In the 1680s, not only are the sleeves miniscule, but the skirts of the gown are drawn back with brooches or ribbons, making a showpiece of the front of the petticote. This encouraged the elaborate decoration of the petticotes. First, brocades were highly prized, as demonstrated by the illustration (at right) after S.D. de St. Jean of Madame la Dauphine from 1670. Her trained petticote is a beautiful all-over brocade. In the 1680s hardly any of the gown skirts are visible from the front as we can see in the illustration (at left) of The Courtesan and Her Black Boy from Marcus Laroon’s Cryes of London in the collection of the Duke of Marlborough. Her petticote is not trained to match her gown skirts. It appears to have an even hem all the way around. The hem is decorated with a 2” wide fringe. Above the hem a 12-18” wide embroidered band decorates the petticote. Other pictures from the time period show petticotes striped both vertically and horizontally with embroidery, brocade strips, and even wide applied lace.
With the weight of the gown skirts concentrated towards the back, the balance of the garment is thrown off. However, women in the 1680s had a unique solution to this problem. They draped their skirts backwards and caught them on a belt or chain hanging from their waist in back. This arrangement kept the heavy skirts from swinging forward and getting in the way of the wearer’s feet. And the drapery this produced was rather pleasing to the eye.
The Bodiced Gown was typically worn with a shift with elbow-length sleeves (the pattern for which will be included in RH713, 1670s-1720s Accessories, coming in summer 2006). The neckline of this shift was often edged with a wide lace border that was turned down over the top of the bodice, as seen in the illustrations in these historical notes as well as on the front cover of this pattern. The sleeves of the shift were seen, and were highly decorated with lace and bands of ribbon.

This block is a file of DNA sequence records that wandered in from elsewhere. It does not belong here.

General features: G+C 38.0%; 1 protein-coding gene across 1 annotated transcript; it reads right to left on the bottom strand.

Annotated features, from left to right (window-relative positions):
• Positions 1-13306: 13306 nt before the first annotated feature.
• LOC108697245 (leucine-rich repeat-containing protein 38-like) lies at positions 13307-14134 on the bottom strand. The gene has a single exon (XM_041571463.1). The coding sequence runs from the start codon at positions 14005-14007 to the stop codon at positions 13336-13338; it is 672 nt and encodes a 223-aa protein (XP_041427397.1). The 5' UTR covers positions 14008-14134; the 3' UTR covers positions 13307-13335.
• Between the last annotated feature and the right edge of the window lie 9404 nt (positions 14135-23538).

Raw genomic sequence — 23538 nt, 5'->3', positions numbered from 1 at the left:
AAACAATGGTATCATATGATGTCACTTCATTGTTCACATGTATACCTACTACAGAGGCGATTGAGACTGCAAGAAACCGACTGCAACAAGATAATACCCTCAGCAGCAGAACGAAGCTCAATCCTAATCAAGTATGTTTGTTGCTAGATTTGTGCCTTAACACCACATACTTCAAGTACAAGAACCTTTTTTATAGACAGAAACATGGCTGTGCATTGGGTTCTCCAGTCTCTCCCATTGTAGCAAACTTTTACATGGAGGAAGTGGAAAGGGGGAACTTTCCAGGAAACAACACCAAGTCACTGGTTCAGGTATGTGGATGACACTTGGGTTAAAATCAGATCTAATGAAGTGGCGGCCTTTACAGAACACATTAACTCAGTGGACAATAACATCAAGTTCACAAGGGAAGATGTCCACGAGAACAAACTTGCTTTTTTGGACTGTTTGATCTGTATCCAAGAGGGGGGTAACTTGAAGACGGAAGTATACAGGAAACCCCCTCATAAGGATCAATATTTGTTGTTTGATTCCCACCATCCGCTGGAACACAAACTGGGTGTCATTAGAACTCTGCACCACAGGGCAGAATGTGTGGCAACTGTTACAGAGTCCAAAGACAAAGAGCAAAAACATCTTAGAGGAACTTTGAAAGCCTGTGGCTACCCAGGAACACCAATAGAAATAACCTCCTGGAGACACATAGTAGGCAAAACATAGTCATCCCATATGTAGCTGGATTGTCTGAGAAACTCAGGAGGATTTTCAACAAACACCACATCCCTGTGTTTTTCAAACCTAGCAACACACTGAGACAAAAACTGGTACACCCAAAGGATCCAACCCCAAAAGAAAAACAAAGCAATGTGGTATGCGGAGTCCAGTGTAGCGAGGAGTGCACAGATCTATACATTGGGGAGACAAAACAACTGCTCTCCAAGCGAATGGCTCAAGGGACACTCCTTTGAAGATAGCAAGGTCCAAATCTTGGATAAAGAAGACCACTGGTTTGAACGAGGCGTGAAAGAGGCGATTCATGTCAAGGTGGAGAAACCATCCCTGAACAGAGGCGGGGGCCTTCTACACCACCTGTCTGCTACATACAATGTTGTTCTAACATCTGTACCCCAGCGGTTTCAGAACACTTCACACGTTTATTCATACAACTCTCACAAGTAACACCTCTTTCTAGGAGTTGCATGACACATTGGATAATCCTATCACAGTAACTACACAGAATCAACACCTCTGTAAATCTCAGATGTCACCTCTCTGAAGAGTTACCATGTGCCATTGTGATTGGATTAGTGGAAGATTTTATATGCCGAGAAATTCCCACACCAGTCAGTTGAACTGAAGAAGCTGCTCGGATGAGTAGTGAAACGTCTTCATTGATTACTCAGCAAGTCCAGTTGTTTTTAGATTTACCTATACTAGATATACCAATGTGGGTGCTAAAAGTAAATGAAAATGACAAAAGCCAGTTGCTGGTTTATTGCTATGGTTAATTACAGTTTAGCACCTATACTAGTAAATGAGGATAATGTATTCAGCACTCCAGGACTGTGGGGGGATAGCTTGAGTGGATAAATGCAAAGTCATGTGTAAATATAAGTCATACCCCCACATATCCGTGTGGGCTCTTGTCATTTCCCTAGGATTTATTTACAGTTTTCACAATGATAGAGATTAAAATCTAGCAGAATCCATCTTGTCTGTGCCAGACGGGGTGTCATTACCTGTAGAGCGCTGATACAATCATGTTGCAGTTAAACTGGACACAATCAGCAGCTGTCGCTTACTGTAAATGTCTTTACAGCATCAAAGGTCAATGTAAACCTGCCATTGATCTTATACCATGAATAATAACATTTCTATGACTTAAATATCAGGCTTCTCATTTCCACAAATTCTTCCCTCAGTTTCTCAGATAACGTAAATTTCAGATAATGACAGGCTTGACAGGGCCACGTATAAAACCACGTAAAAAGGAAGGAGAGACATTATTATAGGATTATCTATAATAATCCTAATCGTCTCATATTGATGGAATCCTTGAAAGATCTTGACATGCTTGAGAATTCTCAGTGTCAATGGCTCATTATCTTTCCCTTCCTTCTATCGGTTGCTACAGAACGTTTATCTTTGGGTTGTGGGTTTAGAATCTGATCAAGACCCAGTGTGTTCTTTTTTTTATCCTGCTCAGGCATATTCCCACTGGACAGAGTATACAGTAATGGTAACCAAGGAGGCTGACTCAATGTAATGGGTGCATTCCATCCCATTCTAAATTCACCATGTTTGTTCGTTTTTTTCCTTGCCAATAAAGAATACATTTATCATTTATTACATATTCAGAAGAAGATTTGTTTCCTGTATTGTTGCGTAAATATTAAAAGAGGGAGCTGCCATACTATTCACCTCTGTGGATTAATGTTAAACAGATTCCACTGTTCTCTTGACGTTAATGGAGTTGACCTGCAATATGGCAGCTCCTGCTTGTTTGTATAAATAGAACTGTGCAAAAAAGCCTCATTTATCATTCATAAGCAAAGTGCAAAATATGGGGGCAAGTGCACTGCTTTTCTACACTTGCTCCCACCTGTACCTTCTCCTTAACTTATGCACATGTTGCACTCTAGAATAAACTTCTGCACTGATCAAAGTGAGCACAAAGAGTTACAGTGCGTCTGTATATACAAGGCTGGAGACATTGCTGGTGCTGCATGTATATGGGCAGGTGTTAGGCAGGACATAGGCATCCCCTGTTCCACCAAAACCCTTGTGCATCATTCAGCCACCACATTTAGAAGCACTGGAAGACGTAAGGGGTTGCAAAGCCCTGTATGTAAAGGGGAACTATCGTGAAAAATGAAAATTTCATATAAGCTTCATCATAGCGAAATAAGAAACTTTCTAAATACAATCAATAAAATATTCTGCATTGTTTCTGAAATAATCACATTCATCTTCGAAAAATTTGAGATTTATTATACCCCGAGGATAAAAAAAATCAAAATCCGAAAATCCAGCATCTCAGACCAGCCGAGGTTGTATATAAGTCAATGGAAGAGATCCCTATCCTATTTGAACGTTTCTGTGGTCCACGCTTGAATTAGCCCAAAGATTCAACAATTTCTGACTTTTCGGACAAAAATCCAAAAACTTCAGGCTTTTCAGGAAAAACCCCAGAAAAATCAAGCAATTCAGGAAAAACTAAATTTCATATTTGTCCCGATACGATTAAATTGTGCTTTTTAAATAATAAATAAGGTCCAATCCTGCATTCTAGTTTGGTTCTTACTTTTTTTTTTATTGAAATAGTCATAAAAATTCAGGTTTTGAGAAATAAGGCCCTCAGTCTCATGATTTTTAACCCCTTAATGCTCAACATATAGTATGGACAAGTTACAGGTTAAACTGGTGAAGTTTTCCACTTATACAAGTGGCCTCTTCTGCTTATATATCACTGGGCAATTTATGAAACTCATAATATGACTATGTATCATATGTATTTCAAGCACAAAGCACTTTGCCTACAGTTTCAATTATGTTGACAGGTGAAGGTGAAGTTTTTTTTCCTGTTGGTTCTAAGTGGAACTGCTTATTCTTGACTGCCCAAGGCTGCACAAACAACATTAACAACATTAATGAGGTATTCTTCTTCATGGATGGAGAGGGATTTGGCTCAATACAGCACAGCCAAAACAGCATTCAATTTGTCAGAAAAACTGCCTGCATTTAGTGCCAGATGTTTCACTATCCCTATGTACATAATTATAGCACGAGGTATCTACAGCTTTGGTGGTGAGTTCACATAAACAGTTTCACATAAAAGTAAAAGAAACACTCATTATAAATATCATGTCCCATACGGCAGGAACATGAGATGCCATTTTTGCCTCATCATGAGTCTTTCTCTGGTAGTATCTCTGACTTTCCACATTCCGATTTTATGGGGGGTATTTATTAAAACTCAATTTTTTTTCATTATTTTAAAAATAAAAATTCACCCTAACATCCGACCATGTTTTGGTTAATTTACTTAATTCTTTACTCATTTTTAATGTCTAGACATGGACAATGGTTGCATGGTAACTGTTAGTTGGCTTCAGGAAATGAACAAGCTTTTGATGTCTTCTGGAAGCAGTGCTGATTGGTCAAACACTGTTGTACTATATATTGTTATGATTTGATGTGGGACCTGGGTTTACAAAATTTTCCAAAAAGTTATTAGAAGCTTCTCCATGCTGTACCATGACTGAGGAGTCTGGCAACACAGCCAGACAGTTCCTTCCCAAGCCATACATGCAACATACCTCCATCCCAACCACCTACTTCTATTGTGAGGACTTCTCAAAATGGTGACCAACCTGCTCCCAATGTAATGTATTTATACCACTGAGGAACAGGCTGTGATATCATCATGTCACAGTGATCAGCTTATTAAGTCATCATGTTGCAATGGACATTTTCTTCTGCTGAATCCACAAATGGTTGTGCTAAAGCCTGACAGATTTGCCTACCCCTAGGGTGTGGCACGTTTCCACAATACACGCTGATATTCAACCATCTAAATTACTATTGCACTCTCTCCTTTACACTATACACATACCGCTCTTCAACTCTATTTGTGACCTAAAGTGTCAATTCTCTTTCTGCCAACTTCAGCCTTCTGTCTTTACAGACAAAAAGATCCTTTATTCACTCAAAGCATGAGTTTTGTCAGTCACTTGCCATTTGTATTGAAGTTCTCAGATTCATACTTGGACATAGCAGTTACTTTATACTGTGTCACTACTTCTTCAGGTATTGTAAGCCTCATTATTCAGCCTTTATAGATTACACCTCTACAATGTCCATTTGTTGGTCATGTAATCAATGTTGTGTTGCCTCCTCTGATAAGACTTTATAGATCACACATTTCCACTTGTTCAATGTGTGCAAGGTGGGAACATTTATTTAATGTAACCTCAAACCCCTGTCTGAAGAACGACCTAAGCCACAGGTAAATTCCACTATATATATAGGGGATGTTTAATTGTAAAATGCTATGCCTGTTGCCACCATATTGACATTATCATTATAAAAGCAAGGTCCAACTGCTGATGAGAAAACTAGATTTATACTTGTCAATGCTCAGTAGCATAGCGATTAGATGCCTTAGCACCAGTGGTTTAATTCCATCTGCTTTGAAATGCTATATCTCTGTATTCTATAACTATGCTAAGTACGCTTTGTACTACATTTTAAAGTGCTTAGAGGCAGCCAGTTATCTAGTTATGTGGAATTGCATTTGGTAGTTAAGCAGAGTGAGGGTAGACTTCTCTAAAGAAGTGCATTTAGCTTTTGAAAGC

Arnold, Janet. Patterns of Fashion 1: Englishwomen’s Dresses and Their Construction c1660-1860. 1964: Macmillian Publishers Ltd., London.
Cunnington, C. Willett and Phillis. Handbook of English Costume in the Seventeenth Century. 1972: Plays, Boston.
Leloir, Maurice. Histoire du Costume. On: http://www.costumes.org
Payne, Blanche. History of Costume. 1965: Harper Collins, New York.
Shesgreen, Sean. The Criers and Hawkers of London. 1990: Stanford University Press, Stanford, CA.
Waugh, Norah. Corsets and Crinolines. 1954: Routledge, New York.
Waugh, Norah. Cut of Women’s Clothes 1600-1930. 1964: Routledge, New York.
For more, purchase this pattern.
This information © 2006 Kass McGann and Reconstructing History